Written by Tibor Machan
At the outset I am talking about what someone considers immoral, not what is objectively immoral. Nonetheless, millions are coerced by governments, backed by other millions, to work and pay for what they consider morally wrong. Is that right? Is it avoidable in a democracy?
Back during the Vietnam war a great many opponents of that disastrous policy wanted to withhold their taxes, or the portion of it that went to fund the war. They were mostly from the Left but that doesn't matter. The point is that such people argued that it is unjust to make them do this. And there is something to this: Why would it be okay to require someone to contribute resources he or she has produced and owns to a policy deemed to be morally wrong?
Granted, requiring someone to make contributions to anything is objectionable but isn't it more so if the policy is objected to by the victim of such coercion on moral grounds? Suppose the source of the moral objection is one'sreligion. Wouldn't that contradict the idea of freedom of religion? You are supposed to be free to choose what faith you accept and practice but then you are forced to give up portions of your life for some other faith! Isn't that inconsistent? You are both free to choose as well as not free to choose!
Doesn't democracy amount to just this kind of confusion? Well, not if it's property limited, as limited government champions have insisted it should be. All this stuff about funding or not funding contraceptives would be off the table, not up for the vote.
Today we have President Obama and his minions insisting that forcing Catholics, their churches and such, to provide contraceptives and the like to people who want it from them is just fine. But Roman Catholics consider contraceptives an instrument for evil, like pacifists might guns. Would it be okay to demand that pacifists hand out lethal weapons to people who want that from them?
I propose that this is no different from forcing people to fund a war in which they do not believe, which they regard unjust. I wrote this in a comment at The New York Times online where one can contribute comments to columnists' views and where these comments can be further commented on by others. Well, my comment received a bunch of bizarre follow-up comments claiming that there is a world of difference between wanting to withhold support for a war and wanting to do the same for government distributing contraceptives, a policy some consider unjust. But, in fact, the former is simply a different instance of the latter; it's exactly the same kind of thing.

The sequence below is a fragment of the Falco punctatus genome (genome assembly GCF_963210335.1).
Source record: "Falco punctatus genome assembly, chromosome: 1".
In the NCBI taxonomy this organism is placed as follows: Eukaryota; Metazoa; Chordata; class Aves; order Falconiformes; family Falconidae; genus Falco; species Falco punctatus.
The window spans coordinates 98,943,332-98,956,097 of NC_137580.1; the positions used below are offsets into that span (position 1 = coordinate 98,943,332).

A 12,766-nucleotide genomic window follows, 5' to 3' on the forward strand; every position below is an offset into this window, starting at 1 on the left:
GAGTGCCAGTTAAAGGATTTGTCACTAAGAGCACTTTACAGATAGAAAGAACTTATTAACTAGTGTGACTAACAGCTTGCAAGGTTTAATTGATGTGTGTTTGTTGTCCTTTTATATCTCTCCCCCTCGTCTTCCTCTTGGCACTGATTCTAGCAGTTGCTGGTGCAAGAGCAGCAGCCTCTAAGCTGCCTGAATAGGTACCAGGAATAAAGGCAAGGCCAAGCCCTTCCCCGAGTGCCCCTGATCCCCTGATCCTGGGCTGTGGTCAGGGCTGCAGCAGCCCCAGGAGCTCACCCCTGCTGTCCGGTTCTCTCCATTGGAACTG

It reminds me of when people who often embrace democracy whole hog then cry foul when the vote goes against them. But if the democratic method is accepted as a valid approach to settling a disputed issue, one has no business protesting the outcome. It is rank duplicity, even hypocrisy.
But here is the rub: Mr. Obama and his ideological cohorts are pragmatists and what is so convenient aboutpragmatism is that you can insist on some policy here but reject it there, embrace it one hour and then denounce it the next. Because, you see, at least the type of pragmatism that Mr. Obama has often stated is his philosophy rejects principles from the git go. Yes, there are sophisticated pragmatists who defend their unprincipled viewpoint on grounds that principles are really impossible! Principled thinking is mere ideology, not based on reality, so they hold, since reality is too chaotic, too illogical to yield sound principles that can be used in guiding conduct and criticism. But Mr. Obama hasn't bothered to provide a defense of his unprincipled stand on a great variety of issues, like undeclared wars, deficit spending, abortion, etc.
But then what is there if reason is passe? What would political campaigns be if candidates could not look for inconsistencies in their opponents? Well, then they would be what they have become âˆ’ shouting matches, throwing dirt at one another, name calling, besmirching and such, that's what. Because once logic is abandoned, once consistency is ruled out as a criterion of admissible thought and discourse as proposed by pragmatists, we are back just a step away from the jungle where reason has no place and force rules. As that famous painting of Goya says, "The sleep of reason brings forth monsters."
SOURCE: The Daily Bell
Tibor Machan, Ph.D., is Professor Emeritus of Philosophy at Auburn University and holds the R. C. Hoiles Endowed Chair in Business Ethics and Free Enterprise at the Argyros School of Business & Economics at Chapman University. Dr. Machan is also a research fellow at the Hoover Institution, Stanford University. Machan has earned B.A. (Claremont McKenna College), M.A. (New York University) and Ph.D. (University of California at Santa Barbara) degrees in philosophy.